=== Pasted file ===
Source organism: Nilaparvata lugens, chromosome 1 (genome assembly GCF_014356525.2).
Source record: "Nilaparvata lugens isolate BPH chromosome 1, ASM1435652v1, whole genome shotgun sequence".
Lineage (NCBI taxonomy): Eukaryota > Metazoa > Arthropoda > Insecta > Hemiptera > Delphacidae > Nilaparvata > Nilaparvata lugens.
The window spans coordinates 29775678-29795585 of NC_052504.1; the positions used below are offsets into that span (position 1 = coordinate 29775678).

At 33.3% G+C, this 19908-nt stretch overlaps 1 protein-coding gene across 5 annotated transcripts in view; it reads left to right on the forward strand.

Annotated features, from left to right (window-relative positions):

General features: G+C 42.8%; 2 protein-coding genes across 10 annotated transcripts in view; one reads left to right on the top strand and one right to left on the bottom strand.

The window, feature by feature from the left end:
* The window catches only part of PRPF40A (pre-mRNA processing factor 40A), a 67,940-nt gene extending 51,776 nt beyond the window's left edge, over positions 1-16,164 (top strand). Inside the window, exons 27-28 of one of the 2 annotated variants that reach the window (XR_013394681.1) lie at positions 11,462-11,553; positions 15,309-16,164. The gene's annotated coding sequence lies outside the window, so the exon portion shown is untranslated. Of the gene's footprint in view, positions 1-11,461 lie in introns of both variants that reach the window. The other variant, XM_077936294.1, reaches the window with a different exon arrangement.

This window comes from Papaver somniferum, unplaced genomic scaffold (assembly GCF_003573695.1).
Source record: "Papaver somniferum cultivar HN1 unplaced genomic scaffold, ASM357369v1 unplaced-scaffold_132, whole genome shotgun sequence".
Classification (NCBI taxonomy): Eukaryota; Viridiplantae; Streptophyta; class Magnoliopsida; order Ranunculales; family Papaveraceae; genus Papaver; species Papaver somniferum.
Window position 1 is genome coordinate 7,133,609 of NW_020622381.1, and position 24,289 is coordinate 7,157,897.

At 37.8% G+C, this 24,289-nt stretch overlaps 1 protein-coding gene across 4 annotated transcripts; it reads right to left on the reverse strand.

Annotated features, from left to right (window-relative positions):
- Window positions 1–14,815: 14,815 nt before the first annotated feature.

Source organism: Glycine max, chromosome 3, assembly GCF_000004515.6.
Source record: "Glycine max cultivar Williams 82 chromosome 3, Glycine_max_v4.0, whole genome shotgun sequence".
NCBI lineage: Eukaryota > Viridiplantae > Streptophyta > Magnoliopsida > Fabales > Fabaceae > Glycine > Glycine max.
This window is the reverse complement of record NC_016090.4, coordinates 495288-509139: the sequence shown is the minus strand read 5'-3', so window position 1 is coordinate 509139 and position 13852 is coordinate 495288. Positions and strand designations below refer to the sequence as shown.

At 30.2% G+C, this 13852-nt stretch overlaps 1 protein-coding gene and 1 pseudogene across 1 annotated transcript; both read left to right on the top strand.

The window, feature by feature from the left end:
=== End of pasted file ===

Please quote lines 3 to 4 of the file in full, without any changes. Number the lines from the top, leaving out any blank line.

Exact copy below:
Lineage (NCBI taxonomy): Eukaryota > Metazoa > Arthropoda > Insecta > Hemiptera > Delphacidae > Nilaparvata > Nilaparvata lugens.
The window spans coordinates 29775678-29795585 of NC_052504.1; the positions used below are offsets into that span (position 1 = coordinate 29775678).